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Art Music Lounge: I’m going to try to ask questions that you haven’t been asked a million times before, but I’m sure I’ll slip up a little. To begin with, you often talk about how you were impressed by Charlie Parker at age 17. Did you first hear him in your native Detroit?And before you heard him, who were the jazz musicians you liked the most?
Sheila Jordan: I heard Bird on a jukebox when I was in high school and was hooked on his music from that point on. I was aware of Count Basie and Duke Ellington, but wasn’t thrown a huge jazz loop until I heard Bird. I didn’t hear or don’t remember hearing anyone that impressed me as deeply as Bird.
AML: When I listen to you sing, I surely do hear echoes of Bird, but I also hear a deep harmonic sense based on piano chords. Were there any specific pianists whose work you studied and learned from?
SJ: I studied with the great Lennie Tristano for a couple of years but not piano, just improvisation which I was already doing but he freed me up a lot. Singing with him was a big challenge at my lessons. It made me listen real closely to the chords.
AML: After Bird’s death, did you ever sing with, or consider singing with, Sonny Stitt or Phil Woods? Their styles were so close to Parker’s, I would think you would feel right at home with them.
SJ: I didn’t really sing with Bird. I just would sit in and do a tune or two when he asked me to. I never worked a gig with him. …. the only horn player I ever had the pleasure of working with was Roswell Rudd, a wonderful trombone player. We even recorded something quite a few years back.
AML: I’ve heard you say in an interview that women who went to jazz clubs, particularly white women, were reviled and “called all sorts of names” back then, but surely men who went to see jazz played live, even white men, brought dates with them. Were they all treated that badly, or only those women who tried to perform jazz?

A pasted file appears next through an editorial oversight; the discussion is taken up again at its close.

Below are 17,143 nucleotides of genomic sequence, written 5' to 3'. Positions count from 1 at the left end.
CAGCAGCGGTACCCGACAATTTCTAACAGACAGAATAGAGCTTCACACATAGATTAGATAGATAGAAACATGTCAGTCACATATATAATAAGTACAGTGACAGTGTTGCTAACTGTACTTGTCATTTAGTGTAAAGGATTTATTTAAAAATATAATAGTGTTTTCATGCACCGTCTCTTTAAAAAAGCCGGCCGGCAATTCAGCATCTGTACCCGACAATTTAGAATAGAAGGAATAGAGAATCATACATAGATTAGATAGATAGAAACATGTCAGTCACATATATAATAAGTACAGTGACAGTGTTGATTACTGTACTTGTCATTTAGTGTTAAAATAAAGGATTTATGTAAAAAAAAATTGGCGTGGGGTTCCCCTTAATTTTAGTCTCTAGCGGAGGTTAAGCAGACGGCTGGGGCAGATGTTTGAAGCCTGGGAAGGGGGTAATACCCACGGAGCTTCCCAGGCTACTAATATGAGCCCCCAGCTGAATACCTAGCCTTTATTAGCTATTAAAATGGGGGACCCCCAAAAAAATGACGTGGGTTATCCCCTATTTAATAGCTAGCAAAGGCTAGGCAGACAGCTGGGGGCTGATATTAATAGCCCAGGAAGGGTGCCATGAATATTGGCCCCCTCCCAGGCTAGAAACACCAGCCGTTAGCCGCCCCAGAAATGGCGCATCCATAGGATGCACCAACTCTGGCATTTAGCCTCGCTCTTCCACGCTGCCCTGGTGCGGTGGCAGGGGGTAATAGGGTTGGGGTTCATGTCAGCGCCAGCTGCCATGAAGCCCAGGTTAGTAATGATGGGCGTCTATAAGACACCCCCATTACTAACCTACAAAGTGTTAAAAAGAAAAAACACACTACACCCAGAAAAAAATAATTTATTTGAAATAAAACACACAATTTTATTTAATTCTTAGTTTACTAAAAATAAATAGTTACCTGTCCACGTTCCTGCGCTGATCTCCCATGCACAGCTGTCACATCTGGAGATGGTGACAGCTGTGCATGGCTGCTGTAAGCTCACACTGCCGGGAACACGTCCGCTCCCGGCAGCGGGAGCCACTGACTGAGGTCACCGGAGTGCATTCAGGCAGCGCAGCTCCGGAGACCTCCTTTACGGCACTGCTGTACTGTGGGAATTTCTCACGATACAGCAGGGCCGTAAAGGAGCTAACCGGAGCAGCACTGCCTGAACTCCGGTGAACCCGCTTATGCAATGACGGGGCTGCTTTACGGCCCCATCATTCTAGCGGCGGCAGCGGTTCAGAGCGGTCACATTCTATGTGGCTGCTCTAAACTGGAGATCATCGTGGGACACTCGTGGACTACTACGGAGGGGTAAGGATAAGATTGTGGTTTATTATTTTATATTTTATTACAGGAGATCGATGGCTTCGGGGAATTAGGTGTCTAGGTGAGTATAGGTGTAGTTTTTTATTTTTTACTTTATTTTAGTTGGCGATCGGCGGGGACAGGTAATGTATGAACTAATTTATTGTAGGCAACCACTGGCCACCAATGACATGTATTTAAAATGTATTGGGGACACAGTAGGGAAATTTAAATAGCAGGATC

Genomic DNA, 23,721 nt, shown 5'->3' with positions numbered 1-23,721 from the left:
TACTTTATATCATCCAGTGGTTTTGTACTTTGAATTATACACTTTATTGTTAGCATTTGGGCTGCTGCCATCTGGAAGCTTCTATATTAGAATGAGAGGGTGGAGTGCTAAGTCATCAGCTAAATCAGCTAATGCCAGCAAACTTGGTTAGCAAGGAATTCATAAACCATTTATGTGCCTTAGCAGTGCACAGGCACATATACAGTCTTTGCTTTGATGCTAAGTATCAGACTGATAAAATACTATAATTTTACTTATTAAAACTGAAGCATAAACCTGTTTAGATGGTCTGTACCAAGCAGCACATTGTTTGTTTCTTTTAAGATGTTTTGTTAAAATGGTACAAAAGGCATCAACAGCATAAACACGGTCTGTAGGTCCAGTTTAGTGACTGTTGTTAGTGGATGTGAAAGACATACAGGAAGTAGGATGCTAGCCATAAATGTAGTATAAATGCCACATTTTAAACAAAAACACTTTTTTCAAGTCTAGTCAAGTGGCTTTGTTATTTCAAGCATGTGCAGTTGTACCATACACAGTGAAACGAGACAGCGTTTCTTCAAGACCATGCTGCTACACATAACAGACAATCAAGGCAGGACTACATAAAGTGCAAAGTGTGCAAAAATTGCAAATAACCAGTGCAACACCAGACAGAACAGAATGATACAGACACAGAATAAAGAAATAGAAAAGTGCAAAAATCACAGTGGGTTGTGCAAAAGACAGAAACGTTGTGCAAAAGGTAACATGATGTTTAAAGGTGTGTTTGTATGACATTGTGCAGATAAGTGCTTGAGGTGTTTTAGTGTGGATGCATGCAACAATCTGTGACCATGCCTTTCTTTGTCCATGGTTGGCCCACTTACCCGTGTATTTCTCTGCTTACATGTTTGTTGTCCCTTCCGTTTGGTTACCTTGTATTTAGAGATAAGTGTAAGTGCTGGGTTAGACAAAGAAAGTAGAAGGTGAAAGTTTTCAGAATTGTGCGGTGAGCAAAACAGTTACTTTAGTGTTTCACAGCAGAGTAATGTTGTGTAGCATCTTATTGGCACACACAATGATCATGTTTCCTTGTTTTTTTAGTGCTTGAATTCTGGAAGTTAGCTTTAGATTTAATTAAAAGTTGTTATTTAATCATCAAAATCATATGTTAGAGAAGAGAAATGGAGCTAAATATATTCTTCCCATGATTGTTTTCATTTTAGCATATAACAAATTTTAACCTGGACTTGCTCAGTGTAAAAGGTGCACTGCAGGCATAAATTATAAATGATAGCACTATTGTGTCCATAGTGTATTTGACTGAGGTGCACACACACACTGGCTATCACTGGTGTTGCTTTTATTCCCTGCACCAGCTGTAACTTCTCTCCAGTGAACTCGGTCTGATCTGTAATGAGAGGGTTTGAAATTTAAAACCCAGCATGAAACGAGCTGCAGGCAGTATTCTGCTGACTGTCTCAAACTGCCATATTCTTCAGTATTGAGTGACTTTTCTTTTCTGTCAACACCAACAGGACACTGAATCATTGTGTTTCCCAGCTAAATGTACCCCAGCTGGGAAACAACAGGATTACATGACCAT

SJ: Not women who were with dates or white men. I got name called by white guys because I was hanging out with black musicians trying to learn the music and I sang with two great scat singers who helped me with my scatting. We had a group together in Detroit in the early ’50’s. I learned a lot from these two gentlemen. They were my friends and like brothers. White guys always thought if they saw a white woman with a black man it had to be a sex thing which was not the case at all most times.
AML: Did you know Nica (Baroness Pannonica von Königswarter) at all? I’ve always felt that she probably suffered the most from discrimination because she was European royalty and not just a regular working class American woman. When I read her biography I was deeply saddened by the ending; her family has confiscated all the hundreds of hours of jam sessions she recorded in her apartment and won’t let them be released. They’d just as soon that the world simply forget about her.
SJ: No, I didn’t really know her. She mostly hung with the male musicians. I remember one time after a concert that my late husband Duke Jordan was playing at she made the statement in front of me and Duke…. “Come by the pad Duke because I’m having a party for the musicians after you take your ole lady home.” Needless to say Duke did not attend that party.